The deltoid muscle in the shoulder is usually tested for weakness.  As the patient holds out their arm, the practitioner applies a counter pressure. If the patient is unable to resist that pressure, the patient is considered to have a positive reaction to that allergen.

Currently, there is no convincing evidence to show that Kinesiology is effective in the diagnosis of allergies or intolerances.

IgG antibody blood tests

Home-to-laboratory IgG tests involve the collection of a small finger-prick sample of blood which is then sent to a laboratory for analysis using the ELISA method, a globally established and universally accepted technique for laboratory diagnosis.

Intolerances are indicated by the presence of IgG antibodies in the blood, increasing in response to specific food proteins. This mimics the behaviour of the antibodies in the body when presented with ingredients it mistakenly perceives to be a threat, resulting in an inflammatory response.

There have been many studies within the scientific community supporting the use of ELISA testing for the determination of food intolerances.

Trial and error

If you are experiencing symptoms mentioned in this article, and they have persisted for a while, it’s important that you speak with your GP to rule out any serious underlying conditions. If you suspect the cause may be something you’re eating, it might be time to take a closer look at your diet.

Getting to the bottom of a food intolerance can be frustrating. Elimination diets, where you remove one food at a time for a few weeks to see how you feel, can be a long process. And, as many of us react to between two and six ingredients, it can take a long time to understand the bigger picture.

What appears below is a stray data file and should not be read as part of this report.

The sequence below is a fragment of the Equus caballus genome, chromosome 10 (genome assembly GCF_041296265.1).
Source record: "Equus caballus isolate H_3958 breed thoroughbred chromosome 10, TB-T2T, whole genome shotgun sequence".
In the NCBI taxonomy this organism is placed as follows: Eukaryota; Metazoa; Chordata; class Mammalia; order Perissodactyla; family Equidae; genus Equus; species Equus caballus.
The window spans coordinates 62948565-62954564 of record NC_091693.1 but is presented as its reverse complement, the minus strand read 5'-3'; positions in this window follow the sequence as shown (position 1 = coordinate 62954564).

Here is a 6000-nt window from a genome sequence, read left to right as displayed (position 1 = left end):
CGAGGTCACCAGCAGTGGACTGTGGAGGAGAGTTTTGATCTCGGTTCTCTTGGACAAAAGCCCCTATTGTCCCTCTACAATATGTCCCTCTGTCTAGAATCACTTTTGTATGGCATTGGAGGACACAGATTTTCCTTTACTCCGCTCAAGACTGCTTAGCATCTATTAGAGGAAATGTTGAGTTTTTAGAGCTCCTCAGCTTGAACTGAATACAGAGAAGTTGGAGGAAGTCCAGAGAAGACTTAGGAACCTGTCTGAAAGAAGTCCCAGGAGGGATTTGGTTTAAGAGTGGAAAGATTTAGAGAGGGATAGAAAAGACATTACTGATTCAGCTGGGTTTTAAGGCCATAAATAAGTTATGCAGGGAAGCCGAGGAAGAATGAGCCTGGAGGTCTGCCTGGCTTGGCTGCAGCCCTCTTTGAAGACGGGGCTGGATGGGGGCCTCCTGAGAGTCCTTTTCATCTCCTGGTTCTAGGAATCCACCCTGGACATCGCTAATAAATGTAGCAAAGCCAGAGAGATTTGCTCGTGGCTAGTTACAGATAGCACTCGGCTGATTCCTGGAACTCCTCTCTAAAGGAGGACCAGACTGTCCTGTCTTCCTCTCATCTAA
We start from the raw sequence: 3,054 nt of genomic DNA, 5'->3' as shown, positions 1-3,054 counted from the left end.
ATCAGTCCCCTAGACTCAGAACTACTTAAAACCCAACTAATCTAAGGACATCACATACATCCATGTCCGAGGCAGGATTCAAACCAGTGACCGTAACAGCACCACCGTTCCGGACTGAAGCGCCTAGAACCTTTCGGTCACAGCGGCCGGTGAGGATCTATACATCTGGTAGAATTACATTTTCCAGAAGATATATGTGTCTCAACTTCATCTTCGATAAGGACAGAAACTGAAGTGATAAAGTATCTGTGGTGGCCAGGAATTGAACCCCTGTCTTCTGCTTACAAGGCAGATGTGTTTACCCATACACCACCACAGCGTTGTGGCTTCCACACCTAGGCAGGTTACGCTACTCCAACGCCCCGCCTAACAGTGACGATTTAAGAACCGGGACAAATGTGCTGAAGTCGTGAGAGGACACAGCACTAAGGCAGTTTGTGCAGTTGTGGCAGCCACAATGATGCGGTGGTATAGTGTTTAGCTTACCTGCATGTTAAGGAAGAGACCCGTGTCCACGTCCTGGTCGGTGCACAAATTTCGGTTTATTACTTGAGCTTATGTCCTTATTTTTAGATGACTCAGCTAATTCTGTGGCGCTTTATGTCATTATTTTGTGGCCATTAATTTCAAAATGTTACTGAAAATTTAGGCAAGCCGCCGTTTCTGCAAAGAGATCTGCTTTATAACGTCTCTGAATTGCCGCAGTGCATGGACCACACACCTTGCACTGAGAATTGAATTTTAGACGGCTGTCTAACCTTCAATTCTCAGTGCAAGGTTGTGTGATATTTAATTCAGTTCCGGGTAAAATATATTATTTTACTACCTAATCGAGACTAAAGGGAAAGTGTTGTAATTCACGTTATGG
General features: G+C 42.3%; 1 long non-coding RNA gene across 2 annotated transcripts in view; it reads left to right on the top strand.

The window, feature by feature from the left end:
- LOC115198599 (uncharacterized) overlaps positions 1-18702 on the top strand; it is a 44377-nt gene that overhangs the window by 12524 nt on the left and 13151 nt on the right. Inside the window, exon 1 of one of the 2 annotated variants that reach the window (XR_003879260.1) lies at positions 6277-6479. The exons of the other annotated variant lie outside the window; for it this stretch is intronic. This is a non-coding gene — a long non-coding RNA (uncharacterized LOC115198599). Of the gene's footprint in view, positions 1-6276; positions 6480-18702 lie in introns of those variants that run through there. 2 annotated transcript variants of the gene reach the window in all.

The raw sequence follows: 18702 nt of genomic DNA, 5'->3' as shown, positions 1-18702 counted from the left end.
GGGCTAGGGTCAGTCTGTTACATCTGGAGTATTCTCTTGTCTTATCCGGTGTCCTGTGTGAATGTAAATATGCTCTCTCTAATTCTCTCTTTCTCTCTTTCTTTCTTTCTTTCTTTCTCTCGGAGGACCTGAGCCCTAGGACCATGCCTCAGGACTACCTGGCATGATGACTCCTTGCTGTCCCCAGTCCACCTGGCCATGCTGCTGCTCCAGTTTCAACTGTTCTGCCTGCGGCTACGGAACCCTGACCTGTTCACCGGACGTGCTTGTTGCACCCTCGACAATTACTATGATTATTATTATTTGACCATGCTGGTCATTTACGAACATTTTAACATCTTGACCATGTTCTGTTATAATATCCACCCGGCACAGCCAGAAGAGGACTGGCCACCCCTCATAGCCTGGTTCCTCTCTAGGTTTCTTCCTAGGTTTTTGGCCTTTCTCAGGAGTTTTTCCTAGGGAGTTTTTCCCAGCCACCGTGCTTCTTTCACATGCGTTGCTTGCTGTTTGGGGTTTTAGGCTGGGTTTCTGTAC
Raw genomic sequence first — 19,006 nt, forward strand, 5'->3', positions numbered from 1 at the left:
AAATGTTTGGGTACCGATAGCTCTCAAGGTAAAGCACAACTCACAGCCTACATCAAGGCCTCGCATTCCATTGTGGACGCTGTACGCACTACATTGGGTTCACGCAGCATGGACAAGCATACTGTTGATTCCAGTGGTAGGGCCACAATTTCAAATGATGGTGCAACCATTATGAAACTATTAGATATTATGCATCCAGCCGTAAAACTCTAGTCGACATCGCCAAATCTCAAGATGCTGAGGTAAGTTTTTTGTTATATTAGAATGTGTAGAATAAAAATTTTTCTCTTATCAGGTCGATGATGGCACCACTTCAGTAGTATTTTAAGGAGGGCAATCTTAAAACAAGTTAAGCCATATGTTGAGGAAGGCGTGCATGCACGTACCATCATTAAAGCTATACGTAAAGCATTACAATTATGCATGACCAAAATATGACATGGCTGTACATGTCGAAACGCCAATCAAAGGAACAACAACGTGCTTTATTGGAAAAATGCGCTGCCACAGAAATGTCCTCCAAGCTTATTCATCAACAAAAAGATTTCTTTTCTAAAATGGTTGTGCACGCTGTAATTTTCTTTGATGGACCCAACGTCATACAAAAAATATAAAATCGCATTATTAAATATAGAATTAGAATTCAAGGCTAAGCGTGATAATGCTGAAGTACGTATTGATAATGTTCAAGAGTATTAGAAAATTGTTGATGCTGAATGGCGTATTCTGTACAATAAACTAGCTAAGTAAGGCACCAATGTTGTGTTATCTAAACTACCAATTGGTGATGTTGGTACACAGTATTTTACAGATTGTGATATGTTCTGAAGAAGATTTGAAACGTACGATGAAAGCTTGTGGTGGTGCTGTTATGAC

Additionally, the foods that you react to can often be surprising. It’s common to blame a few ‘usual suspects’ when it comes to food intolerance but in reality, anything, from tuna to tomatoes, could be the cause.

Get answers faster with Smartblood

When it comes to food intolerance testing, it’s important to do your research and choose a reputable laboratory testing company.

At Smartblood, we offer a comprehensive test to help you take control of your diet quickly and discover your own trigger foods.

Our home-to-laboratory service, using ELISA plate testing, gives you fast, accurate results that pinpoint exactly which foods you are reacting to. Tests are completed in our accredited laboratory by trained experts, with clear, easy to understand results sent to you via email within three days.

The test is supported by a 30-minute telephone consultation with our BANT registered Nutritional Therapist to help you understand your results and make safe, sustainable changes to your diet.

Could you have a food intolerance?

If you think that food intolerance may be responsible for your symptoms then we believe that our easy-to-complete tests could help you. Find all your food intolerances at once with a full Smartblood test.

Around 10% of our customers exhibit no IgG reactions to the 134 foods whatsoever – we provide non-reactive customers with a 100% REFUND so they can continue their investigations through other testing.

Find out today with Smartblood.